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  #11  
Old 12-29-2010
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Great entry and photos, thanks for sharing! And way to go with your repairs.

But too bad about Peru. I hope Chile will work out better for you.

Out of curiosity, when you radio to Tramar or Guardia Costera, and when you talked to the chaps who boarded you, was it in English or Spanish?
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  #12  
Old 12-29-2010
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Originally Posted by AdamLein View Post
Out of curiosity, when you radio to Tramar or Guardia Costera, and when you talked to the chaps who boarded you, was it in English or Spanish?
Ships on the high seas mostly use English when communicating with shore stations, and the coast guards have English-speaking radio operators. The uniforms who boarded us in San Nicolas were led by an English-speaking officer, and the female officer in the group was also rather fluent in English.
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  #13  
Old 12-29-2010
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Any other countries to avoid besides Peru? Maybe I should turn it around and ask what countries were a peasant experience that you could recommend as a place to visit?
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Old 12-29-2010
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Your blog is very nicely done, I enjoyed that… I envy you, you’re headed to an awesome part of the world, I’ll be following your adventures with interest, and best wishes…

One suggestion regarding your main… I presume, like most in-mast furling mains I see, the webbing that failed does not roll up inside the mast when furled… Wouldn’t surprise me if UV degradation of the webbing could have contributed to its failure, you might want to fabricate a small removable sleeve or cover just for the webbing, as obviously the sailcloth itself is already so protected…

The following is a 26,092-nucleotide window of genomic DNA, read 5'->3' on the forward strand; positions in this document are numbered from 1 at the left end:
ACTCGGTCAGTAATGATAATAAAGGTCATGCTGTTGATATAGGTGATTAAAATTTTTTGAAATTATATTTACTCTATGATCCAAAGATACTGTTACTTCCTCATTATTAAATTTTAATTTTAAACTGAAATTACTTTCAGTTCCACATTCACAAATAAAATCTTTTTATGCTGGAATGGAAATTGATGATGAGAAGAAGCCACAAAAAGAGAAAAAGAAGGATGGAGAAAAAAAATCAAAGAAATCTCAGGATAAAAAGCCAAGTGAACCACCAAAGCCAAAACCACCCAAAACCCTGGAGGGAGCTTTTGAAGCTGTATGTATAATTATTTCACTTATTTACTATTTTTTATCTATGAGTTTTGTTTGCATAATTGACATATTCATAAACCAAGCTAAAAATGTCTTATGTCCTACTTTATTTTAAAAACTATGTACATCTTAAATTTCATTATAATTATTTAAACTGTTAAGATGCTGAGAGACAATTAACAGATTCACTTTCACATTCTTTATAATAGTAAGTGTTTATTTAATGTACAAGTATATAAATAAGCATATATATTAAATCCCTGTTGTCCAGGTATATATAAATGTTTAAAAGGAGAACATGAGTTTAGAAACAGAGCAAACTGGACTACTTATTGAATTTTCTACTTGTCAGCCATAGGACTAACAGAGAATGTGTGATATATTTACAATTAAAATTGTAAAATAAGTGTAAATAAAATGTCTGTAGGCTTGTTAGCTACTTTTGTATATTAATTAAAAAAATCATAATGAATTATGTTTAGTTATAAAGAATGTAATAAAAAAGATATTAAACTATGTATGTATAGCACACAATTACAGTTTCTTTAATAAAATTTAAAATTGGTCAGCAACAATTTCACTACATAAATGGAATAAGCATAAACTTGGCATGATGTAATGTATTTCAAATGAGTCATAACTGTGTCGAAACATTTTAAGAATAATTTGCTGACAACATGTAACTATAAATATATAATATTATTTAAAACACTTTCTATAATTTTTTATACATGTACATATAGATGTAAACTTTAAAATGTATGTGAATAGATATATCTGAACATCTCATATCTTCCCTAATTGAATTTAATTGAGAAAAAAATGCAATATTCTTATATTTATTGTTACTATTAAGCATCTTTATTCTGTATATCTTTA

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Old 12-30-2010
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Originally Posted by JonEisberg View Post
Your blog is very nicely done, I enjoyed that… I envy you, you’re headed to an awesome part of the world, I’ll be following your adventures with interest, and best wishes…

One suggestion regarding your main… I presume, like most in-mast furling mains I see, the webbing that failed does not roll up inside the mast when furled… Wouldn’t surprise me if UV degradation of the webbing could have contributed to its failure, you might want to fabricate a small removable sleeve or cover just for the webbing, as obviously the sailcloth itself is already so protected…
Thank you for your kind comments.

We have already figured-out the UV degradation aspect, and have whipped-up a small cover. Now we have to figure a good system to remind ourselves it is in place; probably a red tag on the outhaul.
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  #16  
Old 12-30-2010
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Michael,

Thanks so much for your update. I'm gunna have to remember to put your blog in my favorites. It is a very good read and very well done. I have a stupid question for you though. I have no experience with furling mains. Is there no way to get the clew down to a more comfortable deck level? Maybe unfurl and tame it with a halyard wrap? Like I said, I know jack about them, but I swear I got sore just reading your account and looking at your pictures of you riding your steed while making repairs.
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Old 12-31-2010
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Michael,

Thanks so much for your update. I'm gunna have to remember to put your blog in my favorites. It is a very good read and very well done. I have a stupid question for you though. I have no experience with furling mains. Is there no way to get the clew down to a more comfortable deck level? Maybe unfurl and tame it with a halyard wrap? Like I said, I know jack about them, but I swear I got sore just reading your account and looking at your pictures of you riding your steed while making repairs.
In the 30-knot plus winds during the repair, I could see no other practical way of effecting the repair. In calmer conditions, I could have rolled-out a few metres and brought the clew back to the mast and closer to deck level, or rolled out the entire sail and lowered it on its halyard. The mount on the "steed" was actually rather comfortable; it was just the howling wind and flailing sail that made it awkward.
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